Thank you for the question.
It would be in your best interest to see a physician for consultation; although rare nipple inversion can be a sign of malignancy of the breast.
Inverted nipples can cause functional problems for women and emotional concerns. An inverted nipple can look flat or a slit like depression or hole at the normal nipple location. There are different degrees of inverted nipples possible. Whether a patient is a candidate for correction of inverted nipples depends on the extent of the problem.
Usually correction of the inverted nipples involve division of the lactiferous (milk ducts). The risks of the procedure include potential loss of sensation, inability to breast-feed, recurrence of the asymmetry and the potential need for further surgery.
My advice to patients go something like this... If the nipple is permanently inverted and does not evert with stimulation, then it is a useless nipple when it comes to sensitivity and/or breast-feeding. In these cases correction of inversion is indicated (because the potential gains outweigh the risks outlined above). On the other hand, if the nipple does evert spontaneously with or without stimulation, then I am more reluctant to perform the procedure given that the risks may outweigh the potential benefits. At that point, the decision is the patient's to make after careful consideration.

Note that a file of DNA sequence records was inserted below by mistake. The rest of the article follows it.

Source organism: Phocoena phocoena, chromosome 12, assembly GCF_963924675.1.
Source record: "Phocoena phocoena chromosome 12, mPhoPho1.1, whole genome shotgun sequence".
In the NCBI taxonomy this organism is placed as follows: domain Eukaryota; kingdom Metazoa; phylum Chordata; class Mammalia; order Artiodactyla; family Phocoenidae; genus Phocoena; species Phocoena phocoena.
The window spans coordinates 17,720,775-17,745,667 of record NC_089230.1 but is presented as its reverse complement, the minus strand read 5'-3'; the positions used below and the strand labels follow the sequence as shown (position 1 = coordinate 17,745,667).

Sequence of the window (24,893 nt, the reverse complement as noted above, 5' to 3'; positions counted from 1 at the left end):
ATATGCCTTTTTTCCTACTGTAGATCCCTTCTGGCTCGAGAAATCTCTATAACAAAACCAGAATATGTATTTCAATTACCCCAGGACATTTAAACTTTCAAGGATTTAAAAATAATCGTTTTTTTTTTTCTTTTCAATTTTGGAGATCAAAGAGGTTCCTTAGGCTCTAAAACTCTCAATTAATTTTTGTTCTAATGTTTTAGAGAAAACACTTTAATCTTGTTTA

I hope this helps.
Inverted Nipples Should be Evaluated.
Inverted nipples are often benign, particularly if present of a long time.
However, newly inverted nipples require evaluation by you doctor as they may be a sign of breast cancer.
It is prudent to have your breasts and nipples examined on a regular basis, and particularly if changes are noted.
See nybreastreconstruction.com for more information on breast examination and breast cancer.
New inverted nipple may be a sign of concern
A newly inverted nipple is a finding which should be evaluated. However, most patients present with a long history of this dating back to or even preceeding puberty. This can be brought to the attention of your primary physcian who may order diagnostic testing or screening or recommend a referral to a specialist.